Nova Scotia Firearms Official Testifies About Better Communication


Nova Scotia’s Port Hawkesbury — Nova Scotia’s chief firearms officer said today that former soldiers deadly shot their families and themselves in the Nova Scotia countryside in 2017, improving communication with colleagues in other states. I answered the inquiry.

John Perkin testified in a state death investigation investigating the death of former infantry Lionel Desmond, who killed his wife, daughter, and mother using a semi-automatic rifle legally purchased on January 3, 2017. Was there.

Desmond, an Afghan veteran diagnosed with post-traumatic stress disorder, was examined for a firearm license at least twice before his killing.

A study, which began hearing in January 2020, found that when Desmond violated the law in both states, there was a delay and confusion in the exchange of firearm-related information between Nova Scotia and New Brunswick.

Parkin said there have been changes since then to improve communication between firearms stakeholders.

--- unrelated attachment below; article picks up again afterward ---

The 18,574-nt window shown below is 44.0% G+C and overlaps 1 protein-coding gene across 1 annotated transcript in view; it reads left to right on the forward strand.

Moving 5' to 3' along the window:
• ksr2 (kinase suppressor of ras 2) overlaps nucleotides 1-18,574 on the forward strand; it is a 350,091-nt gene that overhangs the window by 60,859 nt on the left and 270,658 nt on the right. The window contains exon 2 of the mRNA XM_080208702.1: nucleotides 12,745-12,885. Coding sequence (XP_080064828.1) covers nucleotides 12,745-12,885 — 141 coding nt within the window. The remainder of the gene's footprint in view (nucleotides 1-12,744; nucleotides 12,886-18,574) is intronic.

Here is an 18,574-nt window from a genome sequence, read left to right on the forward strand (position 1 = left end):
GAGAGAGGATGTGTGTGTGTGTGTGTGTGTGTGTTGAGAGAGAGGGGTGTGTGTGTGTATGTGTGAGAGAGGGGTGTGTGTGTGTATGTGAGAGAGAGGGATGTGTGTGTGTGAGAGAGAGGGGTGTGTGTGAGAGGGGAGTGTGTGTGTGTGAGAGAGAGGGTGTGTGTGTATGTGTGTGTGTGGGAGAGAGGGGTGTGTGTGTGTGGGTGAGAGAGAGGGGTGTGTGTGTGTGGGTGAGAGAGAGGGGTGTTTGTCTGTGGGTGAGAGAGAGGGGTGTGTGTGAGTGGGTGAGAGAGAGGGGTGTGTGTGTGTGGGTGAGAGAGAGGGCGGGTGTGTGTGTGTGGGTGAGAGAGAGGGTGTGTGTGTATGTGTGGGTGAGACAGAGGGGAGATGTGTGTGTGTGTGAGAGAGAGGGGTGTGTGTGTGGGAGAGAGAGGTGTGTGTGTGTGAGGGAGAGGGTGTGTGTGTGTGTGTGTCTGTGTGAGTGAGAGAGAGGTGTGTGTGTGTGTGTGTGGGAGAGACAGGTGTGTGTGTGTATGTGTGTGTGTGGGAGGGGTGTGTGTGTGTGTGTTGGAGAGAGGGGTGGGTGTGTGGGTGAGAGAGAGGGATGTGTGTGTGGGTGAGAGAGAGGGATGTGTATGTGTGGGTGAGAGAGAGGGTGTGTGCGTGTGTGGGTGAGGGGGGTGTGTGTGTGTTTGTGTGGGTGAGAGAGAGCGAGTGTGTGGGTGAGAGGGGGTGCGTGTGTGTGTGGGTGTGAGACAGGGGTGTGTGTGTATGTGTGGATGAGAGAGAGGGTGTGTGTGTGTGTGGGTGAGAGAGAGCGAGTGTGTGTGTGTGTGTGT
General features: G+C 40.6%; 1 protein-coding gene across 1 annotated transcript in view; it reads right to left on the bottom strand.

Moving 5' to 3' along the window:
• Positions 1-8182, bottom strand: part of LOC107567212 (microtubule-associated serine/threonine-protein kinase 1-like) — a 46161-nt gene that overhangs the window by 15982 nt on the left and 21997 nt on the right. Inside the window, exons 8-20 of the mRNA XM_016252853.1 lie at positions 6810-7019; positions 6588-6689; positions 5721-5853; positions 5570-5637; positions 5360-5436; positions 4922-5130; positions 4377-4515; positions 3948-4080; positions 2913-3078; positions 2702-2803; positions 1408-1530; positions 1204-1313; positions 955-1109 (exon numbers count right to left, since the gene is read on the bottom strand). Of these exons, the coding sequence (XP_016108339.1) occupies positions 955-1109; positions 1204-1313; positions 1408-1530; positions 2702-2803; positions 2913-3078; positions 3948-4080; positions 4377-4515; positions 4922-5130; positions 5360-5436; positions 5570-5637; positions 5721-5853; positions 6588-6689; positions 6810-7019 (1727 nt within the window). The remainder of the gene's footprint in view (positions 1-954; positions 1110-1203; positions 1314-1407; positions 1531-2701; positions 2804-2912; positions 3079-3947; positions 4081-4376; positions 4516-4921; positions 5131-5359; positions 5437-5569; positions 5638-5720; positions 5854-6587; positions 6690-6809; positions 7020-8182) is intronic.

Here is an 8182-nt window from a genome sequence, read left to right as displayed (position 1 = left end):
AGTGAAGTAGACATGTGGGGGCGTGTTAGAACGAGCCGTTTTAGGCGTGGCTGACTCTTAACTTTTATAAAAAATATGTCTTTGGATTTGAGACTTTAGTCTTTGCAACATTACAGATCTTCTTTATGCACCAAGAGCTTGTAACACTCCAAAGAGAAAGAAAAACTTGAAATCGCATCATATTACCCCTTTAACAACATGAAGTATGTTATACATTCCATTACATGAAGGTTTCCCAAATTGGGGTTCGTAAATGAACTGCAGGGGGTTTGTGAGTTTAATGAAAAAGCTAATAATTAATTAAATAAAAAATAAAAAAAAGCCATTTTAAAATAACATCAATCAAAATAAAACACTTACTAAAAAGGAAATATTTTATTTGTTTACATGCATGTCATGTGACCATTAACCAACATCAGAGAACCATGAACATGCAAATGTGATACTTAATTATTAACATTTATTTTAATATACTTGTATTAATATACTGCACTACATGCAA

At a hearing in March, we received an inquiry from Joe Roper, a former New Brunswick firearms officer. He also said there was confusion about RCMP-related incidents accusing him of lacking access to police reports.

At that time, firearms officers had to submit a request to the RCMP Liaison Officer to obtain police records. This process could take weeks.

Similarly, according to Roper, the file received from the cavalry was just a summary.

Roper said the “biggest flaw” when he was a firearms cop was that his office was not ready to access police files via RCMP’s police reporting and outbreak system (also known as PROS). bottom.

On Monday, Perkin told inquiries that firearms officers were able to access PROS through so-called police portals, but did not provide full access to police files.

“There were some technical issues,” he answered the question. “I have more access through the portal than before. From there I can collect a little information.”

The investigation is currently in the final stages. The hearing was scheduled to end this week, but is currently scheduled to continue until next month and may continue until November.

Judge Warren Zimmer of the District Court, who is responsible for the hearing, will begin preparing the final report after the hearing.

The mission of the investigation is to determine the status of the deaths of the four and whether Desmond and his family had access to mental health and domestic violence intervention services. The study also looks at how Desmond bought the firearms he used to kill his family.

Zimmer’s report contains recommendations for changes, but does not include finding legal liability.

Canadian press